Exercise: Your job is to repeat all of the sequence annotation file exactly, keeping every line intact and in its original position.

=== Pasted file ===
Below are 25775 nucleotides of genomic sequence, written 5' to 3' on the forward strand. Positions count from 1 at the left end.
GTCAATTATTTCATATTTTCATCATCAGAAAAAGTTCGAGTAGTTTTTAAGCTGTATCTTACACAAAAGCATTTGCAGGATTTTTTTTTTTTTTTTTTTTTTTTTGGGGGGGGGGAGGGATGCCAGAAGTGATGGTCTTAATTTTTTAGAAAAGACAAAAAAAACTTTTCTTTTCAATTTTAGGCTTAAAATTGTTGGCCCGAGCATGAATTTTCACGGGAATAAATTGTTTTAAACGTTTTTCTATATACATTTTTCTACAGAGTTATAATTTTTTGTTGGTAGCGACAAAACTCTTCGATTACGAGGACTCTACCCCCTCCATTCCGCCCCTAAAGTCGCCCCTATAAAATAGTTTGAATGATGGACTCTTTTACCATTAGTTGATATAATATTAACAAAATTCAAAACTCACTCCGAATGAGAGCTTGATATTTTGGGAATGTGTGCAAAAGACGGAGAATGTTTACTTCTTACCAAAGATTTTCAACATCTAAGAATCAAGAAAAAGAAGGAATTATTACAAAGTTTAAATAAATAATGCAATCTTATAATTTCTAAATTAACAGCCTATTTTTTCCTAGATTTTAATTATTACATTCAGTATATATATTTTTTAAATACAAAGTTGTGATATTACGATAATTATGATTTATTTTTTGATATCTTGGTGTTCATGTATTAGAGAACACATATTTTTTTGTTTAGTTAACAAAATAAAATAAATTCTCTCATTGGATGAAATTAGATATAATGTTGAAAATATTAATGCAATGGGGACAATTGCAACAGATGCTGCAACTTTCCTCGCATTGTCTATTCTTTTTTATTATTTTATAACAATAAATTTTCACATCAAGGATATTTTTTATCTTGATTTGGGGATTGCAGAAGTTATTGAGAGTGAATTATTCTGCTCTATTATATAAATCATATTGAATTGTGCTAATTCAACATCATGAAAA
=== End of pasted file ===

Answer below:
Below are 25775 nucleotides of genomic sequence, written 5' to 3' on the forward strand. Positions count from 1 at the left end.
GTCAATTATTTCATATTTTCATCATCAGAAAAAGTTCGAGTAGTTTTTAAGCTGTATCTTACACAAAAGCATTTGCAGGATTTTTTTTTTTTTTTTTTTTTTTTTGGGGGGGGGGAGGGATGCCAGAAGTGATGGTCTTAATTTTTTAGAAAAGACAAAAAAAACTTTTCTTTTCAATTTTAGGCTTAAAATTGTTGGCCCGAGCATGAATTTTCACGGGAATAAATTGTTTTAAACGTTTTTCTATATACATTTTTCTACAGAGTTATAATTTTTTGTTGGTAGCGACAAAACTCTTCGATTACGAGGACTCTACCCCCTCCATTCCGCCCCTAAAGTCGCCCCTATAAAATAGTTTGAATGATGGACTCTTTTACCATTAGTTGATATAATATTAACAAAATTCAAAACTCACTCCGAATGAGAGCTTGATATTTTGGGAATGTGTGCAAAAGACGGAGAATGTTTACTTCTTACCAAAGATTTTCAACATCTAAGAATCAAGAAAAAGAAGGAATTATTACAAAGTTTAAATAAATAATGCAATCTTATAATTTCTAAATTAACAGCCTATTTTTTCCTAGATTTTAATTATTACATTCAGTATATATATTTTTTAAATACAAAGTTGTGATATTACGATAATTATGATTTATTTTTTGATATCTTGGTGTTCATGTATTAGAGAACACATATTTTTTTGTTTAGTTAACAAAATAAAATAAATTCTCTCATTGGATGAAATTAGATATAATGTTGAAAATATTAATGCAATGGGGACAATTGCAACAGATGCTGCAACTTTCCTCGCATTGTCTATTCTTTTTTATTATTTTATAACAATAAATTTTCACATCAAGGATATTTTTTATCTTGATTTGGGGATTGCAGAAGTTATTGAGAGTGAATTATTCTGCTCTATTATATAAATCATATTGAATTGTGCTAATTCAACATCATGAAAA